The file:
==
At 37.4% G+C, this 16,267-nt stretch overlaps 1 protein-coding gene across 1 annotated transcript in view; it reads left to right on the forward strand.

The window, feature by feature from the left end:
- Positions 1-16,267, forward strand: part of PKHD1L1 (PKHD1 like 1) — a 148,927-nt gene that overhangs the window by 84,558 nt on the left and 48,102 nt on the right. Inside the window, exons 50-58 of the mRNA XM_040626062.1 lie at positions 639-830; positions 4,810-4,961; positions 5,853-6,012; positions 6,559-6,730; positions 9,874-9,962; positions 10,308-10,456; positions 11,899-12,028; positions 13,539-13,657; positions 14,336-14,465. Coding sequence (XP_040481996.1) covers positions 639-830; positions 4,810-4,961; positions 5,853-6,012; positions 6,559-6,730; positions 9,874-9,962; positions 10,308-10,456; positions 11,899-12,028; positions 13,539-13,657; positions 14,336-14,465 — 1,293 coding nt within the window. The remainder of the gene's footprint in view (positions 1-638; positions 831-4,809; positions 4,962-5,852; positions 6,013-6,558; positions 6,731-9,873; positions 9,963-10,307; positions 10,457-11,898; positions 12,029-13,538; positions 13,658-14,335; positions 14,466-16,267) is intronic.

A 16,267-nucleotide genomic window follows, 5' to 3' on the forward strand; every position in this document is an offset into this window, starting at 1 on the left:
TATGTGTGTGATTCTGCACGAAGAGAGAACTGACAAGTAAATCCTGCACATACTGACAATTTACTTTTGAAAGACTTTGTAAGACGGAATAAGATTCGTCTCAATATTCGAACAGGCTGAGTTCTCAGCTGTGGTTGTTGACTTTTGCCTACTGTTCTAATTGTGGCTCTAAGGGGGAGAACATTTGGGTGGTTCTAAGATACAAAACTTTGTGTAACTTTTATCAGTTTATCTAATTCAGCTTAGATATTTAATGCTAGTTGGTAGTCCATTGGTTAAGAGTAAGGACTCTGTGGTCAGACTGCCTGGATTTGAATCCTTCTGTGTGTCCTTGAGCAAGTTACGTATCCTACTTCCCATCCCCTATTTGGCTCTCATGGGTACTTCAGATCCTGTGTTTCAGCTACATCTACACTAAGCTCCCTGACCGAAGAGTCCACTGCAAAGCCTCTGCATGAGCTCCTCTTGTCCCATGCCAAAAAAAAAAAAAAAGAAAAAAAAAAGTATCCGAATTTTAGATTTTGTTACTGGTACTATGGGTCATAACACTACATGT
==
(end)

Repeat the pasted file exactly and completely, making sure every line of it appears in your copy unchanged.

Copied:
At 37.4% G+C, this 16,267-nt stretch overlaps 1 protein-coding gene across 1 annotated transcript in view; it reads left to right on the forward strand.

The window, feature by feature from the left end:
- Positions 1-16,267, forward strand: part of PKHD1L1 (PKHD1 like 1) — a 148,927-nt gene that overhangs the window by 84,558 nt on the left and 48,102 nt on the right. Inside the window, exons 50-58 of the mRNA XM_040626062.1 lie at positions 639-830; positions 4,810-4,961; positions 5,853-6,012; positions 6,559-6,730; positions 9,874-9,962; positions 10,308-10,456; positions 11,899-12,028; positions 13,539-13,657; positions 14,336-14,465. Coding sequence (XP_040481996.1) covers positions 639-830; positions 4,810-4,961; positions 5,853-6,012; positions 6,559-6,730; positions 9,874-9,962; positions 10,308-10,456; positions 11,899-12,028; positions 13,539-13,657; positions 14,336-14,465 — 1,293 coding nt within the window. The remainder of the gene's footprint in view (positions 1-638; positions 831-4,809; positions 4,962-5,852; positions 6,013-6,558; positions 6,731-9,873; positions 9,963-10,307; positions 10,457-11,898; positions 12,029-13,538; positions 13,658-14,335; positions 14,466-16,267) is intronic.

A 16,267-nucleotide genomic window follows, 5' to 3' on the forward strand; every position in this document is an offset into this window, starting at 1 on the left:
TATGTGTGTGATTCTGCACGAAGAGAGAACTGACAAGTAAATCCTGCACATACTGACAATTTACTTTTGAAAGACTTTGTAAGACGGAATAAGATTCGTCTCAATATTCGAACAGGCTGAGTTCTCAGCTGTGGTTGTTGACTTTTGCCTACTGTTCTAATTGTGGCTCTAAGGGGGAGAACATTTGGGTGGTTCTAAGATACAAAACTTTGTGTAACTTTTATCAGTTTATCTAATTCAGCTTAGATATTTAATGCTAGTTGGTAGTCCATTGGTTAAGAGTAAGGACTCTGTGGTCAGACTGCCTGGATTTGAATCCTTCTGTGTGTCCTTGAGCAAGTTACGTATCCTACTTCCCATCCCCTATTTGGCTCTCATGGGTACTTCAGATCCTGTGTTTCAGCTACATCTACACTAAGCTCCCTGACCGAAGAGTCCACTGCAAAGCCTCTGCATGAGCTCCTCTTGTCCCATGCCAAAAAAAAAAAAAAAGAAAAAAAAAAGTATCCGAATTTTAGATTTTGTTACTGGTACTATGGGTCATAACACTACATGT